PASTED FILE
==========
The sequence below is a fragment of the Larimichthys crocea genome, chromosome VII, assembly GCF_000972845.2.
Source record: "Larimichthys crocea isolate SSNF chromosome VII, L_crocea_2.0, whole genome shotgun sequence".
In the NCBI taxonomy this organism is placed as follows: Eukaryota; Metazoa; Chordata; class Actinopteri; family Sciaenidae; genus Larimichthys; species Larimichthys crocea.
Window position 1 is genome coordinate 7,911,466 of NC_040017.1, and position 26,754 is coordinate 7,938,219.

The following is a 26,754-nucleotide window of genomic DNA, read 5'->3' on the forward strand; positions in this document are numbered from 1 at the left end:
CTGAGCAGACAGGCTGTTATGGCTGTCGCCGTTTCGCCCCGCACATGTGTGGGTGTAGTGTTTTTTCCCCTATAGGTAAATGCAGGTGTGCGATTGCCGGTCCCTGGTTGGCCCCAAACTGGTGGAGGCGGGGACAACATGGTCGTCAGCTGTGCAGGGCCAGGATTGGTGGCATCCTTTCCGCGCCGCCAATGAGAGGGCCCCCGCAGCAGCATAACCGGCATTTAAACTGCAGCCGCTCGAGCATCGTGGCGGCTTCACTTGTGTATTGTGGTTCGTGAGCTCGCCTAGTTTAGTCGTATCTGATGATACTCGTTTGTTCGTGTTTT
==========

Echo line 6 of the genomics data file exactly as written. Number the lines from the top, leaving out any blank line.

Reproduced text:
CTGAGCAGACAGGCTGTTATGGCTGTCGCCGTTTCGCCCCGCACATGTGTGGGTGTAGTGTTTTTTCCCCTATAGGTAAATGCAGGTGTGCGATTGCCGGTCCCTGGTTGGCCCCAAACTGGTGGAGGCGGGGACAACATGGTCGTCAGCTGTGCAGGGCCAGGATTGGTGGCATCCTTTCCGCGCCGCCAATGAGAGGGCCCCCGCAGCAGCATAACCGGCATTTAAACTGCAGCCGCTCGAGCATCGTGGCGGCTTCACTTGTGTATTGTGGTTCGTGAGCTCGCCTAGTTTAGTCGTATCTGATGATACTCGTTTGTTCGTGTTTT